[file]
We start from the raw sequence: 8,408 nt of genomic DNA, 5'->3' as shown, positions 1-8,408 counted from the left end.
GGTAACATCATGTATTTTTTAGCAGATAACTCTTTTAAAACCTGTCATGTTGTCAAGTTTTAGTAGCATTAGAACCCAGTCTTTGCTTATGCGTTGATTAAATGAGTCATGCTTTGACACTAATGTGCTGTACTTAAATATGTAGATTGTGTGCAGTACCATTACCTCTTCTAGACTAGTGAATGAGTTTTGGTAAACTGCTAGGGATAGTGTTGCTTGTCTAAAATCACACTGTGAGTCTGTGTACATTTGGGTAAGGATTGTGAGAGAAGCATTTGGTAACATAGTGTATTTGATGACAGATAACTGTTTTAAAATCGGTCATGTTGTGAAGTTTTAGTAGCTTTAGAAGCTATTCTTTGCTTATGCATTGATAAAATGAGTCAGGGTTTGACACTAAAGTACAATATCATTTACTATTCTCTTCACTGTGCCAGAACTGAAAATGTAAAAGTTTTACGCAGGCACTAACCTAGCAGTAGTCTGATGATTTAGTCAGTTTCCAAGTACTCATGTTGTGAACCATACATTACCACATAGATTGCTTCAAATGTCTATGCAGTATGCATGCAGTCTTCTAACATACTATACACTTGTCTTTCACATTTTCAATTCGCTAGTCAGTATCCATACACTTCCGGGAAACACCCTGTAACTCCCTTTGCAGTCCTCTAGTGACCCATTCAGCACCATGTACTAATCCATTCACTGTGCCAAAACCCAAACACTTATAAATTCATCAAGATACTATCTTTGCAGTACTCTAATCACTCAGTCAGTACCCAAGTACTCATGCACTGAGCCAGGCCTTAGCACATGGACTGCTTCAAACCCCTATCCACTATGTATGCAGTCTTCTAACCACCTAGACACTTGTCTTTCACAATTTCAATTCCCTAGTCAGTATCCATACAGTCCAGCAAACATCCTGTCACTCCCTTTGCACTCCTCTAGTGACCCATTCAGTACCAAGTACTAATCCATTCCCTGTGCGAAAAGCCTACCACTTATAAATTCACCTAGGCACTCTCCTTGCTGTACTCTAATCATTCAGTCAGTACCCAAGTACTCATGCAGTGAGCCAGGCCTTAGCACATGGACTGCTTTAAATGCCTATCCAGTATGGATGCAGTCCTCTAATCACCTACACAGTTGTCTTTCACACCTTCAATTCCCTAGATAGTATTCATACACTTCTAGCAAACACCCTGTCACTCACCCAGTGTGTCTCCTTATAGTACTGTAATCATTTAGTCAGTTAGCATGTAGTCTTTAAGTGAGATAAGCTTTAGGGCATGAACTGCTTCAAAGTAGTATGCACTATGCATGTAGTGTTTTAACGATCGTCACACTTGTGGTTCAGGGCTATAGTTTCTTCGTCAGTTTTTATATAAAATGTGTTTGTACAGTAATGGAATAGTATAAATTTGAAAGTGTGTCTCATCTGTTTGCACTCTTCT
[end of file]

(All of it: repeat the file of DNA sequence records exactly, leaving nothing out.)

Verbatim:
We start from the raw sequence: 8,408 nt of genomic DNA, 5'->3' as shown, positions 1-8,408 counted from the left end.
GGTAACATCATGTATTTTTTAGCAGATAACTCTTTTAAAACCTGTCATGTTGTCAAGTTTTAGTAGCATTAGAACCCAGTCTTTGCTTATGCGTTGATTAAATGAGTCATGCTTTGACACTAATGTGCTGTACTTAAATATGTAGATTGTGTGCAGTACCATTACCTCTTCTAGACTAGTGAATGAGTTTTGGTAAACTGCTAGGGATAGTGTTGCTTGTCTAAAATCACACTGTGAGTCTGTGTACATTTGGGTAAGGATTGTGAGAGAAGCATTTGGTAACATAGTGTATTTGATGACAGATAACTGTTTTAAAATCGGTCATGTTGTGAAGTTTTAGTAGCTTTAGAAGCTATTCTTTGCTTATGCATTGATAAAATGAGTCAGGGTTTGACACTAAAGTACAATATCATTTACTATTCTCTTCACTGTGCCAGAACTGAAAATGTAAAAGTTTTACGCAGGCACTAACCTAGCAGTAGTCTGATGATTTAGTCAGTTTCCAAGTACTCATGTTGTGAACCATACATTACCACATAGATTGCTTCAAATGTCTATGCAGTATGCATGCAGTCTTCTAACATACTATACACTTGTCTTTCACATTTTCAATTCGCTAGTCAGTATCCATACACTTCCGGGAAACACCCTGTAACTCCCTTTGCAGTCCTCTAGTGACCCATTCAGCACCATGTACTAATCCATTCACTGTGCCAAAACCCAAACACTTATAAATTCATCAAGATACTATCTTTGCAGTACTCTAATCACTCAGTCAGTACCCAAGTACTCATGCACTGAGCCAGGCCTTAGCACATGGACTGCTTCAAACCCCTATCCACTATGTATGCAGTCTTCTAACCACCTAGACACTTGTCTTTCACAATTTCAATTCCCTAGTCAGTATCCATACAGTCCAGCAAACATCCTGTCACTCCCTTTGCACTCCTCTAGTGACCCATTCAGTACCAAGTACTAATCCATTCCCTGTGCGAAAAGCCTACCACTTATAAATTCACCTAGGCACTCTCCTTGCTGTACTCTAATCATTCAGTCAGTACCCAAGTACTCATGCAGTGAGCCAGGCCTTAGCACATGGACTGCTTTAAATGCCTATCCAGTATGGATGCAGTCCTCTAATCACCTACACAGTTGTCTTTCACACCTTCAATTCCCTAGATAGTATTCATACACTTCTAGCAAACACCCTGTCACTCACCCAGTGTGTCTCCTTATAGTACTGTAATCATTTAGTCAGTTAGCATGTAGTCTTTAAGTGAGATAAGCTTTAGGGCATGAACTGCTTCAAAGTAGTATGCACTATGCATGTAGTGTTTTAACGATCGTCACACTTGTGGTTCAGGGCTATAGTTTCTTCGTCAGTTTTTATATAAAATGTGTTTGTACAGTAATGGAATAGTATAAATTTGAAAGTGTGTCTCATCTGTTTGCACTCTTCT